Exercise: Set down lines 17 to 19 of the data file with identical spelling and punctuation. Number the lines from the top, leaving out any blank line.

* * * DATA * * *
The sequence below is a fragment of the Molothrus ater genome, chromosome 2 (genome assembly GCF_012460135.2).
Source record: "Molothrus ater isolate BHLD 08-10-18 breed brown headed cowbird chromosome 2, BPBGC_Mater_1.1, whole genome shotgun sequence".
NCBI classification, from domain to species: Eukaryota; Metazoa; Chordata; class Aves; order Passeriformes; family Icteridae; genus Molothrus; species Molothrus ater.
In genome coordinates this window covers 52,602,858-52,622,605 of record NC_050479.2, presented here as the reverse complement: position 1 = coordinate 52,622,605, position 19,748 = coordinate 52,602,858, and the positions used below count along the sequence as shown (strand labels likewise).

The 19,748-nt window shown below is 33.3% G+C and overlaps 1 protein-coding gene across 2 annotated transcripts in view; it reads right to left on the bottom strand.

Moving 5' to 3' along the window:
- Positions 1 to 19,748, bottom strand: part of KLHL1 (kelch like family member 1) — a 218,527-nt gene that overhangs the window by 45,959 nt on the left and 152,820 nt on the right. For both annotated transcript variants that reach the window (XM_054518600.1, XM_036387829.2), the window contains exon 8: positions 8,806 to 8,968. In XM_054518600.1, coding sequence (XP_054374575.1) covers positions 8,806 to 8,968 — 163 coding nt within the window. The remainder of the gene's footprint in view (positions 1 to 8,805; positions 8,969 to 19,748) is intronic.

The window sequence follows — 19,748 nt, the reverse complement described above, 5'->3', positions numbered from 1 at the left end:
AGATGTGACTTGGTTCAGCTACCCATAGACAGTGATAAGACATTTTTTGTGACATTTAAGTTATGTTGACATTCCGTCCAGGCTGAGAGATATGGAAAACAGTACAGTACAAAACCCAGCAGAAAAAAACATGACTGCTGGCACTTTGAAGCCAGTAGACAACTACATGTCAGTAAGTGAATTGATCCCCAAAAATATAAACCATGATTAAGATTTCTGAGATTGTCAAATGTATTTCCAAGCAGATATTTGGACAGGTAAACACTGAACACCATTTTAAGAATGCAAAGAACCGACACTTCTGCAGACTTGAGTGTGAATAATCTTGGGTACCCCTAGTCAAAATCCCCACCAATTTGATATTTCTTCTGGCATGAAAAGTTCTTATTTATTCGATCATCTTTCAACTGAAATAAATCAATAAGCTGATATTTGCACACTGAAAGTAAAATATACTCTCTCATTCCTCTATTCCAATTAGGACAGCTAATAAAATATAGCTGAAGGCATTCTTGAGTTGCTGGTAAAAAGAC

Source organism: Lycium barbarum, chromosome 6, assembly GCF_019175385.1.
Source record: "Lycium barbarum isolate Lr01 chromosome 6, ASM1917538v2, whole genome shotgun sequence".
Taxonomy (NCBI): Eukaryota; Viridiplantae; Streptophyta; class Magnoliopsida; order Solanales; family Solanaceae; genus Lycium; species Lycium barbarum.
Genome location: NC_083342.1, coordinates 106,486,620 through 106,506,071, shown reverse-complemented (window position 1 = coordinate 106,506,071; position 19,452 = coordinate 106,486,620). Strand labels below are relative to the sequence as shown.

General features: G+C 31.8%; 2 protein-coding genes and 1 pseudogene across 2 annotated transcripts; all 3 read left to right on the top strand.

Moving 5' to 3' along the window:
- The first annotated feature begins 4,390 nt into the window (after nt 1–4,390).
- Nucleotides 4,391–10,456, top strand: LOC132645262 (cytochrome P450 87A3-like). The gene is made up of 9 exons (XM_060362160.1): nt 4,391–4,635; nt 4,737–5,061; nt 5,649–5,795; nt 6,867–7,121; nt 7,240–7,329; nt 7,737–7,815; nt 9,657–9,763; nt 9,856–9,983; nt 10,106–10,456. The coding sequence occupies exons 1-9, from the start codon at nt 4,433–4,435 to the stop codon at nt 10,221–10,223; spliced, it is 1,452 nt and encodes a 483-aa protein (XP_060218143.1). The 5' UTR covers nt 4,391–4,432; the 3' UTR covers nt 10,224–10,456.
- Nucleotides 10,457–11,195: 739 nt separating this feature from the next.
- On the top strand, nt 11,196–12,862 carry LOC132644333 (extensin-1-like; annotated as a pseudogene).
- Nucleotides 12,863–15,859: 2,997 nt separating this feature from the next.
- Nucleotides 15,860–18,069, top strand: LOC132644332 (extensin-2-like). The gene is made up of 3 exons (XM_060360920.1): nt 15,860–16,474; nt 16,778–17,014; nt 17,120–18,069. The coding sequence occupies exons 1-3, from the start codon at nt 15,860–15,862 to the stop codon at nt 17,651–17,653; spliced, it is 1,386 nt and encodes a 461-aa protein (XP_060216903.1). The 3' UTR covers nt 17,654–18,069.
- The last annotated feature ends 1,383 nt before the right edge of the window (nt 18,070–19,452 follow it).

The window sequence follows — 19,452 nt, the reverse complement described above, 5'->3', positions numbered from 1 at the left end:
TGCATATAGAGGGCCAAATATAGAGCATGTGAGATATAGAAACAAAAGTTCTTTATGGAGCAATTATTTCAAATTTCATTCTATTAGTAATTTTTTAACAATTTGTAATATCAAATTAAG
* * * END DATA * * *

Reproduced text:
- Nucleotides 4,391–10,456, top strand: LOC132645262 (cytochrome P450 87A3-like). The gene is made up of 9 exons (XM_060362160.1): nt 4,391–4,635; nt 4,737–5,061; nt 5,649–5,795; nt 6,867–7,121; nt 7,240–7,329; nt 7,737–7,815; nt 9,657–9,763; nt 9,856–9,983; nt 10,106–10,456. The coding sequence occupies exons 1-9, from the start codon at nt 4,433–4,435 to the stop codon at nt 10,221–10,223; spliced, it is 1,452 nt and encodes a 483-aa protein (XP_060218143.1). The 5' UTR covers nt 4,391–4,432; the 3' UTR covers nt 10,224–10,456.
- Nucleotides 10,457–11,195: 739 nt separating this feature from the next.
- On the top strand, nt 11,196–12,862 carry LOC132644333 (extensin-1-like; annotated as a pseudogene).